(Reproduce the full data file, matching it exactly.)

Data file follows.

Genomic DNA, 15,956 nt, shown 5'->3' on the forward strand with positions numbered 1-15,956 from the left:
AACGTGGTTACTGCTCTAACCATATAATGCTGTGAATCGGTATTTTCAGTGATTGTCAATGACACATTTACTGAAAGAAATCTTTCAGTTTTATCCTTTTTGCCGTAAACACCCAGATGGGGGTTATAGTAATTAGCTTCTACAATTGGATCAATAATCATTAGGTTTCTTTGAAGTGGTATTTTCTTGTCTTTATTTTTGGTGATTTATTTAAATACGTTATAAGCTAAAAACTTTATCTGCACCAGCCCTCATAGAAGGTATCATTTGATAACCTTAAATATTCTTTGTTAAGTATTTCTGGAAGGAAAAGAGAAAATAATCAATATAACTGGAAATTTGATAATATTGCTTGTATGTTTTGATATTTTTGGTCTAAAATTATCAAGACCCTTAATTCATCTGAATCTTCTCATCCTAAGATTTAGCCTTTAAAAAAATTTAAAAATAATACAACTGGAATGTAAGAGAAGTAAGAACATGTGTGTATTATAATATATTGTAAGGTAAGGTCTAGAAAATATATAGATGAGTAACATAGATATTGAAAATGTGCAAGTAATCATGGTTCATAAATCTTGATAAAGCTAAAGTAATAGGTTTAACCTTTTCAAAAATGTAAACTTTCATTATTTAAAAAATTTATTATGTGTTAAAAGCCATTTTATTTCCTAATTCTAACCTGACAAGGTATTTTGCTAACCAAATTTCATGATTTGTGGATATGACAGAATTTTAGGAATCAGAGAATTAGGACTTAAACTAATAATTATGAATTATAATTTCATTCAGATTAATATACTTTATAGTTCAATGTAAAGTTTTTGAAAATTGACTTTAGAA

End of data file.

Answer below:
Genomic DNA, 15,956 nt, shown 5'->3' on the forward strand with positions numbered 1-15,956 from the left:
AACGTGGTTACTGCTCTAACCATATAATGCTGTGAATCGGTATTTTCAGTGATTGTCAATGACACATTTACTGAAAGAAATCTTTCAGTTTTATCCTTTTTGCCGTAAACACCCAGATGGGGGTTATAGTAATTAGCTTCTACAATTGGATCAATAATCATTAGGTTTCTTTGAAGTGGTATTTTCTTGTCTTTATTTTTGGTGATTTATTTAAATACGTTATAAGCTAAAAACTTTATCTGCACCAGCCCTCATAGAAGGTATCATTTGATAACCTTAAATATTCTTTGTTAAGTATTTCTGGAAGGAAAAGAGAAAATAATCAATATAACTGGAAATTTGATAATATTGCTTGTATGTTTTGATATTTTTGGTCTAAAATTATCAAGACCCTTAATTCATCTGAATCTTCTCATCCTAAGATTTAGCCTTTAAAAAAATTTAAAAATAATACAACTGGAATGTAAGAGAAGTAAGAACATGTGTGTATTATAATATATTGTAAGGTAAGGTCTAGAAAATATATAGATGAGTAACATAGATATTGAAAATGTGCAAGTAATCATGGTTCATAAATCTTGATAAAGCTAAAGTAATAGGTTTAACCTTTTCAAAAATGTAAACTTTCATTATTTAAAAAATTTATTATGTGTTAAAAGCCATTTTATTTCCTAATTCTAACCTGACAAGGTATTTTGCTAACCAAATTTCATGATTTGTGGATATGACAGAATTTTAGGAATCAGAGAATTAGGACTTAAACTAATAATTATGAATTATAATTTCATTCAGATTAATATACTTTATAGTTCAATGTAAAGTTTTTGAAAATTGACTTTAGAA